but the ones that are in multi-format work on kindle without changes...you buy in the multi-format and when you go to download it asks you which format you want - if you select the one that ends with .prc or .mobi, they will go directly to kindle with no changes...plug your kindle into your computer and then put the files in the documents folder on your kindle and voila


message 21: by Chrissie (new)

Chrissie Thank you Dee!


message 22: by Ashley (last edited May 20, 2011 03:19PM) (new)

Ashley (ashleylaura87) | 89 comments Andre Jute wrote: "Helen wrote: "Well I never, (not the first thing I said!) I assumed I 'owned' my version of the e-book!"

Not on Amazon you don't. If you decide not to replace your Kindle, or replace it with someo..."


I semi agree with you. But one point is...if your Kindle went belly up and you replaced with a Nook, your books wouldn't be "lost". They are still tied to your Amazon account and would be in archives ready to re-download on a compatible device, you just couldn't get them on your Nook...

Just wanted to make sure everyone understood they aren't just gone forever...

It also seems that this won't be the case forever as multiple places have been citing that Amazon will be going the E-PUB route soon.

To the topic at hand: a main reason why they are so expensive is that publishers now dictate price of ebooks. When the iPad was in production and Apple was making new agreements with the publishers for iBooks, they were the first to offer this model to the publishers. Since they liked the agreement so much, they basically went back to Amazon and said change your policy or don't sell our books. Amazon tried to hold out for awhile but ending up caving. That is also why it's extremely rare to find any differences in prices between the Nook store and the Kindle. This "agency-model" pricing went across the board. I love my Apple products, but Apple is to blame for this shift.


message 23: by Helen (new)

Helen Surely, logic will prevail and e-book prices will come down as there aren't many production costs attached.


message 24: by Dee (last edited May 21, 2011 07:01AM) (new)

Dee (austhokie) | 338 comments but since when has production costs been tied into the price of anything...can I honestly say that my Coach handbag cost $220 to make, probably not...or my Nike sneakers $120...nope...

someone posted some stats about the price of hardcover books and production costs themselves only factored into like 10% of the overall cost


message 25: by Andre Jute (new)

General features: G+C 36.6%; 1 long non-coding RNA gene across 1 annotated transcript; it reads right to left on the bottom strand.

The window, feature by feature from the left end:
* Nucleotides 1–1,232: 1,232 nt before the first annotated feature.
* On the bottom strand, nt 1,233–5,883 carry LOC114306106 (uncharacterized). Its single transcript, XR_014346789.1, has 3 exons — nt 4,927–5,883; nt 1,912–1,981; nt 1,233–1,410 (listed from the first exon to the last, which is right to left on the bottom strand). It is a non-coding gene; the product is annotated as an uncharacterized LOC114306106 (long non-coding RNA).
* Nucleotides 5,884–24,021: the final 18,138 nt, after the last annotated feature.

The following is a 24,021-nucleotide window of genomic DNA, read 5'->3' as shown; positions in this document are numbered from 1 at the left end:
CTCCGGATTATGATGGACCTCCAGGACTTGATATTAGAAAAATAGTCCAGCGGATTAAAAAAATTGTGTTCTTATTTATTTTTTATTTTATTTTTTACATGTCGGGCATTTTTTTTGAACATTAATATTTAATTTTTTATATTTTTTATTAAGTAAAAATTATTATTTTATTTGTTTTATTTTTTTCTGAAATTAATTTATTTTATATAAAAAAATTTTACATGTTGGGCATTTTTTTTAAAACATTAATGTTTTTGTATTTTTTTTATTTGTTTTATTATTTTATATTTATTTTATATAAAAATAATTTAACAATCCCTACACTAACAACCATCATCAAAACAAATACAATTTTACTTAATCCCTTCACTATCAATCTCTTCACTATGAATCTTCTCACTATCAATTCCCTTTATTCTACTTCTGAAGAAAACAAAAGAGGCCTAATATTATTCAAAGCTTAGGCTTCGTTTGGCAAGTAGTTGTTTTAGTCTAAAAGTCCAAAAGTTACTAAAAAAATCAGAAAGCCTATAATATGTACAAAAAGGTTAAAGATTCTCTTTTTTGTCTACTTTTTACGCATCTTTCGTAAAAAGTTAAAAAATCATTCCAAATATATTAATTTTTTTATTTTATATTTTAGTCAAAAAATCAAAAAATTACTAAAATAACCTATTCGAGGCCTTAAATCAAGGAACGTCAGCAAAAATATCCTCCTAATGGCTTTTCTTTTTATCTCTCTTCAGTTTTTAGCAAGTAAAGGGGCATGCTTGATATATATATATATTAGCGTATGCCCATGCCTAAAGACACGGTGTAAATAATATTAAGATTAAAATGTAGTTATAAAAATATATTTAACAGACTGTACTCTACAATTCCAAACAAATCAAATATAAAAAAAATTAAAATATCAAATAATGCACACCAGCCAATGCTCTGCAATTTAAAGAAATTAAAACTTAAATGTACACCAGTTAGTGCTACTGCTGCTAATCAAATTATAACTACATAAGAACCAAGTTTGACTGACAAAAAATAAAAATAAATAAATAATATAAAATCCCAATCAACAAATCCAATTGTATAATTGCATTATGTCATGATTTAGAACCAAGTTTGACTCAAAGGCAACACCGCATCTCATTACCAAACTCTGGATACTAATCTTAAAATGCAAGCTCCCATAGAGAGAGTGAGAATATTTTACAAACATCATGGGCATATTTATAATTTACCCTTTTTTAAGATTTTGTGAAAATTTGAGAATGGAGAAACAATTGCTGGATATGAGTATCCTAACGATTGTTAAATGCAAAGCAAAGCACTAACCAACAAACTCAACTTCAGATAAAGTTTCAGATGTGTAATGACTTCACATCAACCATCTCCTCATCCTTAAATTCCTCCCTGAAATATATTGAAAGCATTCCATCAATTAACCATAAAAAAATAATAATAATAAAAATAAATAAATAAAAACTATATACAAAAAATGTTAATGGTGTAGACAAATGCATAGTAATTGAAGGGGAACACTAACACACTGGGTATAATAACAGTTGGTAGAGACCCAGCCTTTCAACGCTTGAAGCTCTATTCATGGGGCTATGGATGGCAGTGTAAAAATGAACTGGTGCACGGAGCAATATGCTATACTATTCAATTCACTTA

Andre Jute (AndreJute) | 57 comments Dee wrote: "someone posted some stats about the price of hardcover books and production costs themselves only factored into like 10% of the overall cost "

So as to avoid upsetting the Amazon partisans on this forum, I've published my analysis of the pricing issue on my blog at
http://coolmainpress.com/ajwriting/ar...
or for those who want to stay on Goodreads, on the ROBUST forum where objective discussion is welcome
http://www.goodreads.com/topic/show/5...


message 26: by Ralph (new)

Ralph (sunwriter) | 327 comments Mod
Heather wrote: "Andre Jute wrote: "Helen wrote: "Well I never, (not the first thing I said!) I assumed I 'owned' my version of the e-book!"

Not on Amazon you don't. If you decide not to replace your Kindle, or re..."


I can't see Amazon switching over to ePub any time soon when they own the Mobi format. Also, I don't trust a site that won't name it's sources. All it said was "publishing companies" which could be anything from Harper Collins to a kid with an Inkjet printer. There was no word of verification from Amazon, just some anonymous publishers.


message 27: by Anthony (new)

Anthony Schmitz | 22 comments I'm curious what people think a fair price for an eBook by an established author would be.


message 28: by ☺~Tina~☺ (last edited May 22, 2011 07:18PM) (new)

☺~Tina~☺ (Tina007) The price for me depends on the size of the book. When I look at a book if it doesn't tell me the size in pages I usually look at the number of pages in a paperback then determine if I think the ebook is worth what it's priced. But I won't pay over 9.99 for an ebook (again depending on he number of pages).